The White House this morning announced that President Obama will appoint Richard Cordray, former Ohio Attorney General, to head the Consumer Financial Protection Bureau. The appointment drew the strong support of Elizabeth Warren, who said today, “Rich has always had my strong support because he is tough and he is smart-and that's exactly the combination this new agency needs. He was one of the first senior leaders I recruited for the agency, and his work and commitment have made it clear that he will make a stellar director."
What are we to make of this?
First of all, Cordray’s views are the same as Warren’s, though he is not the kind of persuasive progressive super-hero as Warren. He will not be as effective in going over the heads of financial elites to move public opinion. Even so, Republicans have made clear that they will not confirm any kind of progressive and that they want nothing less than to kill the agency as an effective institution. So if Obama is serious about getting the job for Cordray, he will need to make the same recess appointment that he would not make for Elizabeth Warren. So it goes.
It’s an open secret that for the past several weeks, Warren has been operating on two tracks. If Obama could bring himself to appoint her, she would take the consumer job. If he would not appoint her, she insisted that he appoint someone with her values, and genuinely backs Cordray. Meanwhile, she has been quietly exploring option B, running against Scott Brown next year in Massachusetts, urged on by much of the Democratic leadership (I’ve always argued that this was the bigger stage and more important use of her stunning talents)
Warren has been a particular bete noir for the right, because she has been so effective in reminding the public that Republicans, despite their posturing, are shills for the financial industry that caused the collapse. For this, she gets termed in news coverage as a “polarizer.” Presumably, anybody who wants to rein in the excesses that caused the collapse and cost consumers trillions of dollars is a polarizer. Score one for the right’s capture of media language.
Obama, likewise, was reluctant to appoint her because she is far more assertive than the rest of his administration in pushing to reform Wall Street. Tim Geithner, a near-Republican toady for the financial industry, has done his best to gut Dodd-Frank, and cannot abide Warren. Geithner prevailed on blocking this appointment, partly because Obama has bigger fish to fry right now; and given his conciliatory posture on the budget negotiations, he did not want to poke a stick in the eye of the Republicans on an extraneous, second-tier issue. Score one for Republican intransigence once again getting the better of Obama conciliation and another for the old boys around Geithner keeping tight control.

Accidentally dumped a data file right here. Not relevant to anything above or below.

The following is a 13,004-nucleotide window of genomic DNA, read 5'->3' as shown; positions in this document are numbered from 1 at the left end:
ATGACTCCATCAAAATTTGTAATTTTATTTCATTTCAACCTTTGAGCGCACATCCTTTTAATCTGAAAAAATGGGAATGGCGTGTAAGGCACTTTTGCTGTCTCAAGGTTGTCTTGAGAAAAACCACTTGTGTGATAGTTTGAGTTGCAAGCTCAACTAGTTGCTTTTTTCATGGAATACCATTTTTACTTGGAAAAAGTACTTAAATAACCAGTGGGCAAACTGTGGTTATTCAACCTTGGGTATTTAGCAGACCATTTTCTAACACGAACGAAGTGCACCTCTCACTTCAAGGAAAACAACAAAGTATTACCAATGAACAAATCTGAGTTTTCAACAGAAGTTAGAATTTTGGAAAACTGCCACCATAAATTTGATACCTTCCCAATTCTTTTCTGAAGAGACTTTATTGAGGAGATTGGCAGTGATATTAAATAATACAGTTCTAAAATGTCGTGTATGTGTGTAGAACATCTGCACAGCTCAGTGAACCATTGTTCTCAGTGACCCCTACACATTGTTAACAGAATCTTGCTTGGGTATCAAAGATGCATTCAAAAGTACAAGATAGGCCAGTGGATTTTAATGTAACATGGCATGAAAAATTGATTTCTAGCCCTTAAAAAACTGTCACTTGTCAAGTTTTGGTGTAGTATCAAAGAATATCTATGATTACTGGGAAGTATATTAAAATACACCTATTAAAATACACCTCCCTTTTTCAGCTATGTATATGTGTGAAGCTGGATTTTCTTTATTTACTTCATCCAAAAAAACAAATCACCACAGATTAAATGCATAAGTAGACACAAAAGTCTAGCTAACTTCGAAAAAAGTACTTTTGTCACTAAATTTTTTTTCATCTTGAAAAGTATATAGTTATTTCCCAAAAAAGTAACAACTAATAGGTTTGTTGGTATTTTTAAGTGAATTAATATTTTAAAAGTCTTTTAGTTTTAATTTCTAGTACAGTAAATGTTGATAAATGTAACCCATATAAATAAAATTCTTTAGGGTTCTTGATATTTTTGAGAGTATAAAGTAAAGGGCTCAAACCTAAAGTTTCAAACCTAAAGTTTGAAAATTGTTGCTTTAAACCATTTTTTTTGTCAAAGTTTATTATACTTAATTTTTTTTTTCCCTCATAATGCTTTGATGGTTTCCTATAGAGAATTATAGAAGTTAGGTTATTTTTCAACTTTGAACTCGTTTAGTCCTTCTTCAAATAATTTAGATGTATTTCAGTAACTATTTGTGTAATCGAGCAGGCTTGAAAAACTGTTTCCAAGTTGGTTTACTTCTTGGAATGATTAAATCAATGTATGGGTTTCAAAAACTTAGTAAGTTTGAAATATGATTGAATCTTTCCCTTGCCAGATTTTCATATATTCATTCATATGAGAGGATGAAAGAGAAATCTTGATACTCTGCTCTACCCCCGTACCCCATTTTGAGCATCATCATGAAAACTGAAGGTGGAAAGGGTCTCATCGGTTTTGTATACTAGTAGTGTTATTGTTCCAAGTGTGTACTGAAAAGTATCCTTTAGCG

In Massachusetts, the Democratic field right now is stunningly weak, and Warren is the one candidate who can galvanize voters and take back the seat formerly held by Ted Kennedy. The two most visible contenders in the race are both decent people who would be weak candidates -- Seti Warren, mayor of suburban Newton, and Alan Khazei, a good-government reformer associated with City Year, who finished a distant third in the Democratic primary pack last time. Neither would stand a prayer against Scott Brown.
Fortunately, a large group of Bay State progressives have hung back and not endorsed any of the early candidates. Coakley recently told them she won’t run this year. They have been waiting for Warren to declare, and she will now get their strong support. It is also early enough in the race that most of the state’s best campaign professionals have not yet committed, and will now back Warren. It’s not quite 100 percent definite that she will join the race, but all signs point to it.
God knows this battered republic and the progressive movement need her leadership.
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